Bile Beshir Mahbub

Bile is a Somalian broadcast and online freelance journalist. He received an assistance grant from the Rory Peck Trust in 2018.

What type of stories do you cover and where do you report from?

I cover both political and social stories and one of the more remarkable was the African Mission in Somalia (AMISOM) operation to liberate the town of Baardheere in my native Somalia. As a journalist, telling the stories of my country has always been my aim and aspiration.

How long have you been a journalist?

I have been a journalist for the past nine years and worked for various media stations and outlets in and outside my country. I have worked for Radio Shabelle, Star FM and various websites in Somalia.

What made you want to become a journalist?

My country has plunged into a civil war and since its devastation was hugely widespread, I was interested in focusing on stories of my country and sharing it with the masses. The best mode to use was media, hence my interest in becoming a journalist.

What are some of the challenges you face as a freelance journalist?

As a freelance journalist in Somalia, I faced numerous death threats which caused me to leave the country in search of safety. I fled to Ethiopia and was detained and jailed for two and half years. During my detention, I encountered more threats, torture and mistreatment. After I was released, I traveled to Nairobi, hoping to be safer there.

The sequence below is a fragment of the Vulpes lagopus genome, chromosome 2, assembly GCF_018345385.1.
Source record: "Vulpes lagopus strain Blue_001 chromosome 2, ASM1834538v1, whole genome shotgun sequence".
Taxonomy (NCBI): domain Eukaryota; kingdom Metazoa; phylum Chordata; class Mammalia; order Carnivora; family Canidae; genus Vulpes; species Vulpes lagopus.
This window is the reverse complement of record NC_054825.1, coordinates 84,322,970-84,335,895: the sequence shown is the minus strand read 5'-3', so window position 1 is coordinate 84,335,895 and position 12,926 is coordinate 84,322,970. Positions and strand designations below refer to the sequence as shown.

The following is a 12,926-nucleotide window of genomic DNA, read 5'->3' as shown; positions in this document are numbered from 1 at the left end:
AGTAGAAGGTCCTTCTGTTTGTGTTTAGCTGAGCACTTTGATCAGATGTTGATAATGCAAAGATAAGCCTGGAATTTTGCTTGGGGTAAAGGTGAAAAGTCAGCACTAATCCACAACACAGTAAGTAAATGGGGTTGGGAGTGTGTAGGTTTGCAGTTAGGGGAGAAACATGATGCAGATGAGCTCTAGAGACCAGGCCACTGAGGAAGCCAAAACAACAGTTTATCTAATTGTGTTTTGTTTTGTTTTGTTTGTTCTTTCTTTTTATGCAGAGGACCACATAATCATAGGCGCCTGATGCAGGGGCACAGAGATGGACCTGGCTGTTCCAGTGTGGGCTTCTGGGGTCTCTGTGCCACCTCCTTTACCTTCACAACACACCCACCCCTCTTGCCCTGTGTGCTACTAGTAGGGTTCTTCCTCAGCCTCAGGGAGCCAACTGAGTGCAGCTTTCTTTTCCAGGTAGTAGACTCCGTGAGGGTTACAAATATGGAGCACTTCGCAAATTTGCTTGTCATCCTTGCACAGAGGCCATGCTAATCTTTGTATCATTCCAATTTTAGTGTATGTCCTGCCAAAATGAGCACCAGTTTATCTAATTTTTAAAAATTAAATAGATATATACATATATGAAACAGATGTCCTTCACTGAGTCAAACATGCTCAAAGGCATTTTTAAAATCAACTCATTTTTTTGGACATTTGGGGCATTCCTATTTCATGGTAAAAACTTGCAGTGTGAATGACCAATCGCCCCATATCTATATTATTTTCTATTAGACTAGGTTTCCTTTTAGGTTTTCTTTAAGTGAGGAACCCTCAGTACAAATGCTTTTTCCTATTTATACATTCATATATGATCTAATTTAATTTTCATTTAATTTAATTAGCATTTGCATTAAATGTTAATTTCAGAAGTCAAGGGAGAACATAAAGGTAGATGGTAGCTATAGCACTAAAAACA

How did you learn about the Rory Peck Trust?

I came across the Rory Peck Trust on the internet and reached out to the organisation. 

How has the Trust helped you?

The Trust helped when I needed it most and gave me some grants that have contributed to changing my life since I have been displaced from my country.  

How can the Trust better support freelancers?

From my observation, I have seen positive work and support from the Trust for freelancers. I myself can attest to that as a beneficiary and would like to commend RPT on being so helpful. Kindly continue with this spirit of supporting and standing with freelancers during difficult times.  

What is something you’d like the world to know about what it’s like to be a freelance journalist today?

It takes passion and dedication to be a freelance journalist, and from my experience in my country Somalia, I have observed that freelance journalists work in critical and risky situations. They have no support from agencies or authorities – freelancers are on their own.